2. A wonderful post, as always, with much to think over. I’m reading What Readers Really Do right now and loving it! I’m going to recommend it to the teachers I work with along with your blog. This past year was my first out of the classroom and into the role of reading/learning specialist and mentoring is part of the role. I will be sure to look at the videos. I never take the time during the school year.

    There are MANY things I’d love to talk more with you about including your itinerary for your bike trip. My husband and I were recently talking about 1) going to Quebec and 2) going on a biking vacation. I am looking forward to hearing how you combined them.

    Have a great time!
    Ellen

    • Hello Ellen! So glad that you’re liking What Readers Really Do! I’m afraid my mind is drawing a blank on the names of the reading specialists back in Keila’s day–Barbara? Pam?–but with mentoring it sounds like you’re getting to do more than the kind of remediation/intervention work that I think they did back then. And know that it would be quite a treat for me to come back to BFS for a day if the school ever felt such a need. But . . . Quebec! This year we’ve rented an apartment in Quebec City where we hoping we’ll have easy access to La Route Verte, which is an amazing province-wide system of bike routes and paths. Their website (http://www.routeverte.com/rv/index.php?page=home) has tons of maps and routes, plus lists of inns, hotels and B&Bs that welcome cyclists–and some of those will even transport your luggage from one place to another, all of which is great for do-it-yourself-ers like us. And I’m happy to share more over coffee or a drink when I get back if you’re around.

      • Thanks for sharing the Quebec information. I would love to get together. Except for Aug 3-10, I am pretty much around the rest of the summer.
        Enjoy!
        Ellen

    • I LOVE this post, Janet, especially the home improvement reality show metaphor and the wonderful clarification and distinguishing of outcomes, curriculum, and resources. And yes, teachers must be both architects and builders, though as you and I have written about, it’s hard to do in a system that doesn’t give you enough time or credit for that. But I do think it’s what our students need us to be, so that classrooms and lessons are places they can both live and grow in–with the decor matching the personality of the occupants. Bravo!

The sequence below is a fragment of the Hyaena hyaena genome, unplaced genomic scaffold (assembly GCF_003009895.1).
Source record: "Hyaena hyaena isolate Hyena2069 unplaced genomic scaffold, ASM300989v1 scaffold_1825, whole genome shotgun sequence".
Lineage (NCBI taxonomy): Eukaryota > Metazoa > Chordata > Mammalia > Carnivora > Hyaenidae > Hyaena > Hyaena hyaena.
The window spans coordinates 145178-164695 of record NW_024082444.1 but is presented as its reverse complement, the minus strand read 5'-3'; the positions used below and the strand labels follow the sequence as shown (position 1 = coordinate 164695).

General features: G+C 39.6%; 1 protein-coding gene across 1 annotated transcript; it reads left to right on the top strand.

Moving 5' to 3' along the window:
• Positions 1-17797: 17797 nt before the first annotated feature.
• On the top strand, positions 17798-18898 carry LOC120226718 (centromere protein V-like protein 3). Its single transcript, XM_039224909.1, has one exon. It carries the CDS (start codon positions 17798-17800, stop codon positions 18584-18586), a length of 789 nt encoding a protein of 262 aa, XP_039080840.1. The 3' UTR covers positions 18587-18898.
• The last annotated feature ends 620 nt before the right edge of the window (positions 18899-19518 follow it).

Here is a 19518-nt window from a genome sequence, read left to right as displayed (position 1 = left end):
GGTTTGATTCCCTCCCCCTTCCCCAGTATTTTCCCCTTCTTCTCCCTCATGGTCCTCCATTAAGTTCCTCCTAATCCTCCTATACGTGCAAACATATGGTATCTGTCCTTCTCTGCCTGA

• And thank you, thank you for passing this on! I love the answer that’s implicit in Donalyn’s post: Our students need teachers who hold the “art” in language arts dear–and know that books belong to their readers, not to a teacher’s or program’s curriculum or the Common Core’s Appendix B.

  3. I read this when you first posted, but saved it to read again. Thanks – it was great! I especially liked the link to “Hurt No Living Thing.” I’ve got to find more time to read ALL these great blogs. There are so many fantastic writers out there.

    • And I, in turn, have to thank you for your posts on Who Owns the Learning, which I’ve been following. I’m going to be joining a twitter book club meeting for What Readers Really Do on Sunday and this made me feel the potential and excitement of that kind of exchange of ideas. And I loved seeing the ideas you shared from the book–about teachers inviting students to contribute to the creation of curriculum and defining a learner as a contributor to the learning community. What a wonderful definition that is! Those two ideas also seem connected to that question I raised about who our students need us to be. And I’m so glad you liked Renee’s blog! It’s hard for me to believe she doesn’t know about Catching Readers Before They Fall, but in case she doesn’t, I just might have to do a little bit of blog reader match-making, as I think your right up her alley.

  4. Are there schools that has this method of teaching in southern California? II’m desperate to find a better education for my kids. I tried presenting Renee Dinnerstein ‘ s article to my son’s teacher and principal and they just blew me off saying that the pbis.org website has proven to work for their kids. Please help.

    • Oh Katherine, I so feel your pain and desperation, but I’m not sure I can help, both because I don’t have that kind of knowledge of California schools and I’m not an early childhood expert. I do, though, know that there are pockets of good teaching out there—as in individual teachers trying to do good, ethical and developmentally appropriate work in a system that doesn’t seem to support it—but I don’t know how to find them beyond connecting to as many people as you can. I am, though, attaching an article that comes from a new book called The Best Schools: How Human Development Research Should Inform Educational Practice published by ASCD (The Association of Supervision and Curriculum Development).http://www.ascd.org/publications/books/106044/chapters/Early-Childhood-Education-Programs@-Play.aspx. The article directly speaks to the kinds of practices Renee talks about but backs it up with additional research (including neuroscience), which might make it more persuasive to the powers that be in your kids’ school. Hope this help!